Let’s get excited!
About neurons, specifically. I think it’s clear by my blogging persona that neurons are pretty important to me and without them, I would not be able to do neuromechanics research. Before I dive into what neuromechanists do and share interesting developments in the field, I want my readers to understand why EEG is used to obtain data. Other neuroimaging techniques are used, but I am going to stick with EEG.
Before diving into EEG, however, let’s zoom in a little more and understand what these systems record: electrical activity generated by the brain. More specifically, the electrical activity that we want to read in EEG are the collective signals generated by several neurons in various areas of the brain. And by several, I mean there’s upwards of 85 billion neurons firing off and communicating with each other through these electrical impulses! BECAUSE THEY ARE EXCITED! So, get excited and buckle up as I introduce you to my favorite cells.
They’re not anxious – they’re one of the two types of cells in the nervous system: neurons and glial cells! Neurons are the anatomical building block of the nervous system, and they are excitable. Basically this means that these cells are capable of producing action potentials and nerve impulses by conducting electrical impulses along their plasma membrane. They are comprised of a cell body (soma) and processes called dendrites and axons. Dendrites are short processes extending from the cell body that function as signal receptors and transmit information to the cell. Axons (may be short or long, insulated or not) transmit signals away from the cell.
Neurons may look different from one another based on their function and location. For example, motor neurons are categorized as multipolar neurons because they have several dendrites and an axon. You would expect this because motor functions are complex which means input from several sources would need to get to a motor neuron. The two other categories of neurons include bipolar (one main axon on each pole of the cell) and unipolar (with on peripheral and central axon).
Glial cells are non-excitable, support cells for neurons that are also responsible for protection, myelination, among other functions. These cells are also crucial to the nervous system, but I won’t focus on them today.
The neuron’s main function is to pass on information from point A to point B. They are messengers in the command center (our brain), and they pass on messages through electrical impulses known as action potentials. Neurons are in a polarized state which means that the net charge on the inside is negative (resting membrane potential) and the charge on the outside is positive. This polarization is maintained by a Na+/K+ pump that pumps out positive sodium ions and lets in positive potassium ions. This occurs against their concentration gradient – think of this as trying to get water to flow uphill.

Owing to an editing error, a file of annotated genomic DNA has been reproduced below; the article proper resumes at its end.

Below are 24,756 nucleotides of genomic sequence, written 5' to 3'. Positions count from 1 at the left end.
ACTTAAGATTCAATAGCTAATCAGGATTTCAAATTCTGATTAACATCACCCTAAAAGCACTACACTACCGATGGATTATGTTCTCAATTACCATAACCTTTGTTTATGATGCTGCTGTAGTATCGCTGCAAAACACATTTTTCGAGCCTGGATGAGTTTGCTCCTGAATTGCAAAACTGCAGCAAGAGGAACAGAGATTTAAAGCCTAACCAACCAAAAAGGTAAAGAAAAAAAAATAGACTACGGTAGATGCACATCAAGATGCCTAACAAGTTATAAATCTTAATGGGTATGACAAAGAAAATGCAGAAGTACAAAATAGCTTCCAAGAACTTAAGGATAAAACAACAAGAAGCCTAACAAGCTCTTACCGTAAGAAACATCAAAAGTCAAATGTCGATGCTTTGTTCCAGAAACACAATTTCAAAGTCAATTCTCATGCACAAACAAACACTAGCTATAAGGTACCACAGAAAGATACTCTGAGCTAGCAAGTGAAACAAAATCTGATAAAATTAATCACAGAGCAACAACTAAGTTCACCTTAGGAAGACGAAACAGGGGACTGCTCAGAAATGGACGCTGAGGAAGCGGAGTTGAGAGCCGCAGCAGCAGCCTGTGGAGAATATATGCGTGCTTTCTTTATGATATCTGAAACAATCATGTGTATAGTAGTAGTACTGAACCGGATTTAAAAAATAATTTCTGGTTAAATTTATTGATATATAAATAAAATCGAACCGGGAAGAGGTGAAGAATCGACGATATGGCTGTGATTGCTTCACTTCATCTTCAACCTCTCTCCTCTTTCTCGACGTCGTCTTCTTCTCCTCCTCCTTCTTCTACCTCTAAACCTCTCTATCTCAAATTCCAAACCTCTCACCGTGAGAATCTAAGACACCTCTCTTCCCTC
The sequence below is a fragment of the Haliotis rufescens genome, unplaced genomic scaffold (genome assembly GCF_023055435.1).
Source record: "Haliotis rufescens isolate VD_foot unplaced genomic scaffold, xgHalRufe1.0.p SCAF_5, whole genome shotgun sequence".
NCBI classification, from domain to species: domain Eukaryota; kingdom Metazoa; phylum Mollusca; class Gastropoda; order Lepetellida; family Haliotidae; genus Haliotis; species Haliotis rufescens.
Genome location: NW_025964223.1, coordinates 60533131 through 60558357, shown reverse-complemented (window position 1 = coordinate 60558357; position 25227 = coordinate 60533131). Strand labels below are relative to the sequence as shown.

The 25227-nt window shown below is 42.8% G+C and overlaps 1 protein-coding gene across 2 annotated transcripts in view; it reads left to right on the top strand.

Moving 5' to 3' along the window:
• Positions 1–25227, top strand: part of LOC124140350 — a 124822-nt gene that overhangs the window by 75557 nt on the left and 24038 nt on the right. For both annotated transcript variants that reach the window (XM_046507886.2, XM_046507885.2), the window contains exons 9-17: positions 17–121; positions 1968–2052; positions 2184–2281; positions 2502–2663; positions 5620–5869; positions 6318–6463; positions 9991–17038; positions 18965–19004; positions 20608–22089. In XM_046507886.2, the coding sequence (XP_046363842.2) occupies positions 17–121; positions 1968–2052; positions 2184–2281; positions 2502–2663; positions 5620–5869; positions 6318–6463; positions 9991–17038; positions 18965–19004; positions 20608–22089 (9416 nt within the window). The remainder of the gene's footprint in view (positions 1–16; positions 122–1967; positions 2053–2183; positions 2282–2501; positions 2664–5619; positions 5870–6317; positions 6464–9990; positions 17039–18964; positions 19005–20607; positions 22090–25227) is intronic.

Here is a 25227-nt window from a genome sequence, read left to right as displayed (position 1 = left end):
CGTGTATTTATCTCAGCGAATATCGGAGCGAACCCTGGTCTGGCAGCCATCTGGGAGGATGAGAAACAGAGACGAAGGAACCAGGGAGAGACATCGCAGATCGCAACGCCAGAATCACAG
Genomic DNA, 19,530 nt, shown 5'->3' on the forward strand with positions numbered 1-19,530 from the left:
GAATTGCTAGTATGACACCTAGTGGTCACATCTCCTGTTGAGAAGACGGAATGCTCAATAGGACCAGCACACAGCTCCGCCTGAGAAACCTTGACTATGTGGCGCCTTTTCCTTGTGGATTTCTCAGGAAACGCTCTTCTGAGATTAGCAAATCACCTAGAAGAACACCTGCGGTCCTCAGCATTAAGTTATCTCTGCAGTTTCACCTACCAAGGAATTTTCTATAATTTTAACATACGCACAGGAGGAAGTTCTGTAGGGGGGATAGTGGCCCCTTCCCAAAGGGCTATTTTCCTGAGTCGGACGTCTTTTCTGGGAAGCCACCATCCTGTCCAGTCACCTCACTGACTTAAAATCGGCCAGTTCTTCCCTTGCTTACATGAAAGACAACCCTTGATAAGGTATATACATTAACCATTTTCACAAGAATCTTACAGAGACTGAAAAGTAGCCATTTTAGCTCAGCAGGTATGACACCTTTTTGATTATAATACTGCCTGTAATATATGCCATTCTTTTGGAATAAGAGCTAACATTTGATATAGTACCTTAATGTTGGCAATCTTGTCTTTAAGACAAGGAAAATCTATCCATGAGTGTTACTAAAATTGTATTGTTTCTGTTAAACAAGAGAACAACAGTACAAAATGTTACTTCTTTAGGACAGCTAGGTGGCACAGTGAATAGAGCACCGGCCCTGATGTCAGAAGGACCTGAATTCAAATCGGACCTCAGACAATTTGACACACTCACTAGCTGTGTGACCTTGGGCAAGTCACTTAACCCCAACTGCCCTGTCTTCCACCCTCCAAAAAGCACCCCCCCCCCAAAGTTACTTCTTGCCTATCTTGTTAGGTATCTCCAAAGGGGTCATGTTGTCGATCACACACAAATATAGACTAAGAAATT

If a stimulus is strong enough, the cell membrane opens its Na+ ion channels to allow an influx of positive ions that depolarize the cell by making the inside less negative. Following this, K+ ions leave the cell along their concentration gradient (the outside becomes negative and positive ions like to go where it’s negative). This is induces the action potential and as it propagates through the cell, the membrane potential can spike up to +40 mV. This spike happens in a very short period, called the absolute refractory period, thanks to the opening of the K+ ion channels and closing of the Na+ channels. This period is called the relative refractory period. The Na+/K+ pump then pushes out 3 Na+ ions and brings in 2 K+ ions, repolarizing the cell by making it more negative on the inside and positive on the outside.
So, this is the excitatory behavior mentioned before, but what happens after the action potential occurs? Well, neurons come into close contact at what we call a synapse – or, what I like to call the transit station. Synapses form a conducting pathway to communicate with postsynaptic cells and they can be excitatory (depolarize receiving cell to start another action potential) or inhibitory (hyperpolarize receiving cell to prevent excitation). Two types of synapses exist:
- Chemical – flow of neurotransmitters from one cell to another by release of vesicles from a terminal and binding to receptors on postsynaptic cell
- Electrical – tunnels between neurons called connexons that allow for a rapid, bidirectional flow of ions
As I mentioned before, axons may be insulated or not – the difference is the presence of fatty myelin sheaths. Myelin sheaths are insulatory and prevent the loss of ions into the extracellular environment, but they are exposed on the ends (nodes of Ranvier). Ion exchange is possible at these nodes, so the action potential “jumps” rapidly from one node to the other in what is called saltatory conduction. Thus, myelinated axons allow for quicker depolarization and unmyelinated axons have a lower conduction velocity.
What does this all mean?
Synaptic signalling between neurons causes the change in voltage across the cell membrane. Where there is a change in voltage or electrical potential, an electrical field is generated. With the vast amount of neurons in the brain, these small changes in voltage add up to result in a stronger electrical field – one that can be picked up by EEG electrodes.
Hopefully, you have a better understanding of what neurons are and why neuromechanists might be interested in them. We are fundamentally trying to understand how the brain communicates with the body and if we intercept the messengers, we might have a better chance of translating that information.
Now that you are equipped with all this exciting neuron knowledge, stay tuned for a breakdown of EEG in my upcoming post! Last thing: What did the neuron say to the glial cell? “Thanks for the support!”